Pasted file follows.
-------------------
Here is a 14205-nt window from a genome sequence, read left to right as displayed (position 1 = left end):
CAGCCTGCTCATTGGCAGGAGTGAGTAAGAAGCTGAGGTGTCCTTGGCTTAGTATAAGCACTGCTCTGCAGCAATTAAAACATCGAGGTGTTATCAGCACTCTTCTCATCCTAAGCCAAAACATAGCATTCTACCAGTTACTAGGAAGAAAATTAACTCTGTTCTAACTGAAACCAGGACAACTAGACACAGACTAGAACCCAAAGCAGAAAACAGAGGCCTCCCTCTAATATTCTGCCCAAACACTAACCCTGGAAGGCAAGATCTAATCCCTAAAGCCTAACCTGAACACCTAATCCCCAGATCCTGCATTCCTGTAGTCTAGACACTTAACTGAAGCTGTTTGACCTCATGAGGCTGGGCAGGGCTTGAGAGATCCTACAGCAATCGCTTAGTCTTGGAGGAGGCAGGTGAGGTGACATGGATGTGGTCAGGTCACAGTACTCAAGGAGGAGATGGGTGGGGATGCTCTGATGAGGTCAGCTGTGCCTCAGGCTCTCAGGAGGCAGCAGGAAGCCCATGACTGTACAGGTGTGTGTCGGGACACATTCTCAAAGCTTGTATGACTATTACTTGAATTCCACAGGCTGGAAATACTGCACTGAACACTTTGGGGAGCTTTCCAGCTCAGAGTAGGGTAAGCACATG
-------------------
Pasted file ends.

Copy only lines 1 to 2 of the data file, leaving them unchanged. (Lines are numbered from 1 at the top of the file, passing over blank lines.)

Here is a 14205-nt window from a genome sequence, read left to right as displayed (position 1 = left end):
CAGCCTGCTCATTGGCAGGAGTGAGTAAGAAGCTGAGGTGTCCTTGGCTTAGTATAAGCACTGCTCTGCAGCAATTAAAACATCGAGGTGTTATCAGCACTCTTCTCATCCTAAGCCAAAACATAGCATTCTACCAGTTACTAGGAAGAAAATTAACTCTGTTCTAACTGAAACCAGGACAACTAGACACAGACTAGAACCCAAAGCAGAAAACAGAGGCCTCCCTCTAATATTCTGCCCAAACACTAACCCTGGAAGGCAAGATCTAATCCCTAAAGCCTAACCTGAACACCTAATCCCCAGATCCTGCATTCCTGTAGTCTAGACACTTAACTGAAGCTGTTTGACCTCATGAGGCTGGGCAGGGCTTGAGAGATCCTACAGCAATCGCTTAGTCTTGGAGGAGGCAGGTGAGGTGACATGGATGTGGTCAGGTCACAGTACTCAAGGAGGAGATGGGTGGGGATGCTCTGATGAGGTCAGCTGTGCCTCAGGCTCTCAGGAGGCAGCAGGAAGCCCATGACTGTACAGGTGTGTGTCGGGACACATTCTCAAAGCTTGTATGACTATTACTTGAATTCCACAGGCTGGAAATACTGCACTGAACACTTTGGGGAGCTTTCCAGCTCAGAGTAGGGTAAGCACATG